WoodTones Earbuds with Control Mic by Griffin Technology – Review

WoodTones Earbuds with Control Mic by Griffin Technology – Review


The WoodTones Earbuds with Control Mic by Griffin Technology are a more organic-looking alternative to the Apple Earpods for for iPhone, Android or tablet. They feature real wood enclosures engraved with the Griffin logo and a choice of soft rubber tips. The earbuds have an inline mic/ controller to allow you to answer calls on your iPhone and change music tracks.

I’ve been testing these earbuds out for a couple of months and they have become my preferred everyday earbuds for listening to music and answering calls when out walking. I take my dog out for walks everyday and use these to keep up on phone calls whilst I walk, and to listen to music when I’m not on the phone.

They work very well for taking phone calls  – I can hear the other person clearly and get no complaints about call quality at the other end, if the music is playing when a call comes in it stops whilst I take the call and restarts afterwards. If you press and hold the mic button it will activate Siri.

The earbuds come with a hemp fiber drawstring carrying pouch, which is useful for storage, and 2 extra pairs of soft rubber tips in different sizes. I used the standard tips that came installed on the earbuds and find them comfortable and stay in place well in my ears.


For listening to music the sound is crisp and clear with no crackles, obviously they don’t have the same depth of sound as a $200 over the ear headphone, but the sound quality is very good for the price point. With the earbuds properly fitted they do a good job of cutting out ambient noise. The in-line mic can be used to pause the music or change track, but there is no in-line volume control.

The WoodTones Earbuds are a great alternative to Apple Earpods – they are comfortable, look and sound good and make a great pair of everyday earbuds.

Available in Beech or Sapele Wood RRP $29.99 from GriffinTechnology.com, a version without inline mic/ control is also available for $19.99.

Technical Specifications:

  • 8 mm moving coil neodymium magnet drivers for powerful sound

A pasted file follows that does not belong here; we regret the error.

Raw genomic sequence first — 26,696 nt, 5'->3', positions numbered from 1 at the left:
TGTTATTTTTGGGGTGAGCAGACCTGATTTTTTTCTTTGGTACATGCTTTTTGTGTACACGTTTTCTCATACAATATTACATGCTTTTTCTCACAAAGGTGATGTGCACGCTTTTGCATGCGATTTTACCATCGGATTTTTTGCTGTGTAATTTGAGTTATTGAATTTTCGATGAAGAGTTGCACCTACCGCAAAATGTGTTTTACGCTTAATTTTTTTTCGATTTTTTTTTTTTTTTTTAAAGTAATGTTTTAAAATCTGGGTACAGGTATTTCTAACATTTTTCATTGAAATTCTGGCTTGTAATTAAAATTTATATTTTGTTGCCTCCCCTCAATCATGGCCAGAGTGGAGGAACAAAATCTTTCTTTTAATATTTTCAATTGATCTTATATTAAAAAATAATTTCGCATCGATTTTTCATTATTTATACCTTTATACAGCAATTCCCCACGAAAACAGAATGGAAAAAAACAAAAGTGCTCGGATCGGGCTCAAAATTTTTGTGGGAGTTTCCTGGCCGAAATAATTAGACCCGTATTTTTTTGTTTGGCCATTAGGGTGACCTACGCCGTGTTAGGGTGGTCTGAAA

• In-line control mic works with Siri and many other voice control systems
  • Impedance: 16 ohms ± 15%
  • Sensitivity: 103 dB ± 3 dB
  • Frequency response: 20 to 20,000 Hz
  • 4 foot TPE-jacketed cable with gold-plated 1/8″ (3.5 mm) plug


NOTE: A product was supplied by the company for review purposes, no other form of compensation was received, all opinions stated in the review are those of the author and have been offered honestly.


Mary is originally from England but now lives in California with her husband, dog, cat and three children. Mary and her family love Apple products and own an iPad2, iPad3, iPad Mini, iTouch, iPhone5 and several MacBook Pros. They also love cub scouts, skiing, camping and hiking. The family iPads are also used for therapy for their daughters Apraxia (speech disorder).
What’s it like being the non-autistic parent of autistic children? by Deanne Shoyer

What’s it like being the non-autistic parent of autistic children? by Deanne Shoyer

Photo 4-10-2014, 5 33 04 PM (HDR)

When I was asked to write a piece about autism for The iMums, given that I’m not autistic I decided to share with you the only thing I am an expert on – what it’s like to parent my children.


A couple of points to note first. Autism is a developmental disability and as a non-disabled person, the challenges I tackle from time to time are nowhere near as significant as the hurdles my children face daily. Secondly, I have never once wished my children were not autistic; I adore and accept them exactly the way they are.